From Twitter to Microsoft, enterprises undergo reorganizations frequently —and publicly. These shifts in personnel often come with shifts in priorities, preferences, and strategies, all of which can open up a wealth of opportunities for new business. If your prospect is in the middle of a reorg, or if you were previously unsuccessful at selling into that company, the moments during and following the shake-up can offer a new path or a second chance.
Here’s why reorgs seem so daunting—and how you can use that to your advantage to win new business after the rest of your competitors have thrown in the towel.
The Reorg Reality
From identifying key stakeholders to moving from a first call to a final contract, the everyday challenges of the typical sales process are already hard enough. But when your prospect tells you they’re about to undergo a reorganization, you’re probably going to think, “Great, this one’s not happening for at least another year.”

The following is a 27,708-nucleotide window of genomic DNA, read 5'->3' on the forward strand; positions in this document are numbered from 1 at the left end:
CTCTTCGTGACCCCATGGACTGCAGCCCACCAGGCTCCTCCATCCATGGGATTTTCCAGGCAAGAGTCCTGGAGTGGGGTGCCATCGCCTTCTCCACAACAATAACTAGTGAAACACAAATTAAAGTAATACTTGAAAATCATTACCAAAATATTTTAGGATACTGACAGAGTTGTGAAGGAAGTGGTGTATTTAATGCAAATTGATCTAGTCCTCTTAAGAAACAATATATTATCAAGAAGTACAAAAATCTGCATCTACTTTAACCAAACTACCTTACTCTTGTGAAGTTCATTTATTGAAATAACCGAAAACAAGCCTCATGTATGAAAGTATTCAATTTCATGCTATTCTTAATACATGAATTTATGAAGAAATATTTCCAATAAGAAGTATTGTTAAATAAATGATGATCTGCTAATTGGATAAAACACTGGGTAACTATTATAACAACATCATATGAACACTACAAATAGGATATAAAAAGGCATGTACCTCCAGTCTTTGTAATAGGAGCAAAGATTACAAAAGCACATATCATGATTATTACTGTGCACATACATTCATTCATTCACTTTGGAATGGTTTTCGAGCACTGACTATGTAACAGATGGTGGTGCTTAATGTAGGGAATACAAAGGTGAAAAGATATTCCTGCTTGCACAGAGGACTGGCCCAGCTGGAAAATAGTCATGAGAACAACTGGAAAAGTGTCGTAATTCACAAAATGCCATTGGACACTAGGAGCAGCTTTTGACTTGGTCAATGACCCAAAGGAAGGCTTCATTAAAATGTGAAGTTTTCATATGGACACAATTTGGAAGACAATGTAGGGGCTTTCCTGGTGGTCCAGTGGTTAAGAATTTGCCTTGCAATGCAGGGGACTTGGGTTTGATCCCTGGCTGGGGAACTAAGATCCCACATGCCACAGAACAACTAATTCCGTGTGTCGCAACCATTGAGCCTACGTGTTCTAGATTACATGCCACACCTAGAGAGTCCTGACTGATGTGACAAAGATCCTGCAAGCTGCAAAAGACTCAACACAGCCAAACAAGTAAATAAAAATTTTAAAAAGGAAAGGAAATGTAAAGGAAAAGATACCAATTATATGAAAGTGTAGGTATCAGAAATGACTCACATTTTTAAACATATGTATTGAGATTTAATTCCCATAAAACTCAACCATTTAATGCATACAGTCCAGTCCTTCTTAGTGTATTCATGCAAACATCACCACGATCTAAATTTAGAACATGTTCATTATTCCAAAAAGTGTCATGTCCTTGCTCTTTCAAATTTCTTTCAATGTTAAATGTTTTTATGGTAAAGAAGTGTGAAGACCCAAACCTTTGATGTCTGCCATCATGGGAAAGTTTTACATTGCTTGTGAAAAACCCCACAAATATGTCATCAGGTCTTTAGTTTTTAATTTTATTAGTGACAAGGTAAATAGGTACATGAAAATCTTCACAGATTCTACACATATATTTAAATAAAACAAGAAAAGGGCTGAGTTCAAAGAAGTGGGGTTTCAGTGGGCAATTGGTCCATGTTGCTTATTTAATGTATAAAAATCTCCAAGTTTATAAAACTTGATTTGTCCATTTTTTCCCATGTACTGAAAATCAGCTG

That’s probably the case, and it, unfortunately, also means you’ll likely be back to square one. Everything you learned about during the discovery phase—the decision-makers, the tech stack, the budget, and more—is now useless. It’s all going to change by the time you’re ready to re-engage, and even that’s only if you’re able to hang on to the relationships you built in the first place, which, with so much up in the air at your prospect’s organization, is far from a given.
Many or even most sellers would probably abandon the pursuit and say “Give me a call when everything’s settled.” After all, your time is literally money, and nurturing a deal that’s not happening any time soon won’t help you make your number. That’s especially true considering that a the cost of a lost pursuit is $218,000 for enterprise sellers with million-dollar quotas.
But that’s exactly where the opportunity lies in reorganizations. Remember: Your competitors are also looking at these same numbers, and are probably coming to the conclusion that moving the opp to closed-lost and trying again once the dust settles is the smart move. And once it does, they’re going to have to start from scratch yet again—but if you play your cards right, you won’t have to. You will have been working all along, preparing behind the scenes, and staying abreast of all the changes to the organization so when your prospect’s business is back in business, you’ll be first in line.
Be an Active Strategist